Again, the Mets defense was no help behind Harvey, though the mistakes weren’t as glaring as game one. Despite all the praise lavished on Eric Young, Jr. by the cheerleaders in the SNY booth over the past two months, the fact is, he’s not a very good outfielder. He’s fast, and his legs get him to balls that others wouldn’t, and make up for his inadequacy in reading balls off the bat. His legs are his one plus tool, and if an MLBer is going to have only one tool, that’s the one you want, because it helps in every facet of the game and it’s the tool most likely to outlast all the others (despite popular belief — just ask Rickey Henderson or Juan Pierre). Unfortunately, EYJr’s stick is so-so, his fielding fundamentals are awful, and his arm is flat-out bad. His erratic throws in the fifth and sixth allowed runners to score and take extra bases.

By the way, not-fuh-nuthin, but, the Dodgers lineup did not include Hanley Ramirez, Andre Ethier, nor Matt Kemp. Yes, the Mets were without David Wright and Wilmer Flores, but just wanted to point out that fact.

Next Mets Game

The final game of the series begins at, yes, 10:10 PM on Wednesday night. Dillon Gee goes against former Met Chris Capuano. I will also be playing a night game, and depending on my mood and clarity, may or may not be watching the Mets and writing a detailed recap. I’ll try to at the very least put up a brief post to get the comments going.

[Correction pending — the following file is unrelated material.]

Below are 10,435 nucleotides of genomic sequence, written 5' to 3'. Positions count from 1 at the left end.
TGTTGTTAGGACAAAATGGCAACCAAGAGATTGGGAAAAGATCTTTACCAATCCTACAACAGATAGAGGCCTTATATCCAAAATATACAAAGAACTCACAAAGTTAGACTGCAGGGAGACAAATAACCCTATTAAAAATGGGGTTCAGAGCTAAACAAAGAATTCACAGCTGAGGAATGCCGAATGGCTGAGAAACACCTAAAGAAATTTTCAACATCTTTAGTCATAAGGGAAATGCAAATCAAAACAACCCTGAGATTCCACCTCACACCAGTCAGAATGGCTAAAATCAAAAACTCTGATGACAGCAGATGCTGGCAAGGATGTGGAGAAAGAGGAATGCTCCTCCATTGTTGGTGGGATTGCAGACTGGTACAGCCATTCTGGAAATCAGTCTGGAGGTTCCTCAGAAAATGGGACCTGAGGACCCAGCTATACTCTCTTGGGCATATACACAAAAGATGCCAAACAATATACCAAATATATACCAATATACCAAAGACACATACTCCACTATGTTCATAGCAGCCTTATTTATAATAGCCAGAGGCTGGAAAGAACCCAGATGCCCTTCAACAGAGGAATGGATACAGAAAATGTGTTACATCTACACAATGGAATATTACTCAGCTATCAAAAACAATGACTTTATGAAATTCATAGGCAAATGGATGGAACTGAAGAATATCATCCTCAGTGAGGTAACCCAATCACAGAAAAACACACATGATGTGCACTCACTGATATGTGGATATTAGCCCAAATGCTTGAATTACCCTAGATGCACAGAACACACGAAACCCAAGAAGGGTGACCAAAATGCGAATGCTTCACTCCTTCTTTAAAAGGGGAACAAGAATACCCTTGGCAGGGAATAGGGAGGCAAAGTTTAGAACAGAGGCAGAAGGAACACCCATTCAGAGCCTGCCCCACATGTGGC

Joe Janish began MetsToday in 2005 to provide the unique perspective of a high-level player and coach -- he earned NCAA D-1 All-American honors as a catcher and coached several players who went on to play pro ball. As a result his posts often include mechanical evaluations, scout-like analysis, and opinions that go beyond the numbers. Follow Joe's baseball tips on Twitter at @onbaseball and at the On Baseball Google Plus page.
  1. TexasGusCC August 14, 2013 at 2:24 am
    I realize this has nothing to do with tonight’s game, but since those of us that stayed up saw a team that just couldn’t hang with the Dodgers, here is an article about a possible improvement:

    • argonbunnies August 14, 2013 at 3:22 am
      Depends on the team’s money situation. It’d be awful to put all our eggs in the Abreu basket, but if there’s cash for him and for other upgrades, then it behooves us to take the best talent available (and Abreu appears to be it). The Mets need more premier players, not more “a little better than AAAA” guys.